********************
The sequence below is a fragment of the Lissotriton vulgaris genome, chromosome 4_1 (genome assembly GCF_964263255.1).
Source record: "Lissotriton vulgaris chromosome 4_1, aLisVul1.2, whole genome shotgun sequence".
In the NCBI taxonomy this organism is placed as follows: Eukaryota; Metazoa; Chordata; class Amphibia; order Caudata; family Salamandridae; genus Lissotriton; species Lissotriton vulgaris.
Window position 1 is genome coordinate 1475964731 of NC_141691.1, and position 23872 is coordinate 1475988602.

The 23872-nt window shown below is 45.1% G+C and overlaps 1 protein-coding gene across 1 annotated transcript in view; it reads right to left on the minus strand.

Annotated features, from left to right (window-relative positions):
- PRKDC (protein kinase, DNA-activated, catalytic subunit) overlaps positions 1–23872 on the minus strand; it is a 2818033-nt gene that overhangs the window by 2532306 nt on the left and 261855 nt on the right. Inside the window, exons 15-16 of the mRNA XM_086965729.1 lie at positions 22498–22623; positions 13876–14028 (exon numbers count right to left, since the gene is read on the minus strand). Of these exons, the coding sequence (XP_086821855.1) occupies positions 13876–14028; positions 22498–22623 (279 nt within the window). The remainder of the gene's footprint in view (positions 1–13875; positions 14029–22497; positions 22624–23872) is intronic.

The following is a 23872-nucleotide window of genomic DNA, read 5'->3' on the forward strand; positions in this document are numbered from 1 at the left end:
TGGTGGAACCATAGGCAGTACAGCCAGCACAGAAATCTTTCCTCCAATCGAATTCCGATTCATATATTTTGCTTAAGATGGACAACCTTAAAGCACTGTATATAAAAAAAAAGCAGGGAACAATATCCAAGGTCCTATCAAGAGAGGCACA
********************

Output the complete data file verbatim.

The sequence below is a fragment of the Lissotriton vulgaris genome, chromosome 4_1 (genome assembly GCF_964263255.1).
Source record: "Lissotriton vulgaris chromosome 4_1, aLisVul1.2, whole genome shotgun sequence".
In the NCBI taxonomy this organism is placed as follows: Eukaryota; Metazoa; Chordata; class Amphibia; order Caudata; family Salamandridae; genus Lissotriton; species Lissotriton vulgaris.
Window position 1 is genome coordinate 1475964731 of NC_141691.1, and position 23872 is coordinate 1475988602.

The 23872-nt window shown below is 45.1% G+C and overlaps 1 protein-coding gene across 1 annotated transcript in view; it reads right to left on the minus strand.

Annotated features, from left to right (window-relative positions):
- PRKDC (protein kinase, DNA-activated, catalytic subunit) overlaps positions 1–23872 on the minus strand; it is a 2818033-nt gene that overhangs the window by 2532306 nt on the left and 261855 nt on the right. Inside the window, exons 15-16 of the mRNA XM_086965729.1 lie at positions 22498–22623; positions 13876–14028 (exon numbers count right to left, since the gene is read on the minus strand). Of these exons, the coding sequence (XP_086821855.1) occupies positions 13876–14028; positions 22498–22623 (279 nt within the window). The remainder of the gene's footprint in view (positions 1–13875; positions 14029–22497; positions 22624–23872) is intronic.

The following is a 23872-nucleotide window of genomic DNA, read 5'->3' on the forward strand; positions in this document are numbered from 1 at the left end:
TGGTGGAACCATAGGCAGTACAGCCAGCACAGAAATCTTTCCTCCAATCGAATTCCGATTCATATATTTTGCTTAAGATGGACAACCTTAAAGCACTGTATATAAAAAAAAAGCAGGGAACAATATCCAAGGTCCTATCAAGAGAGGCACA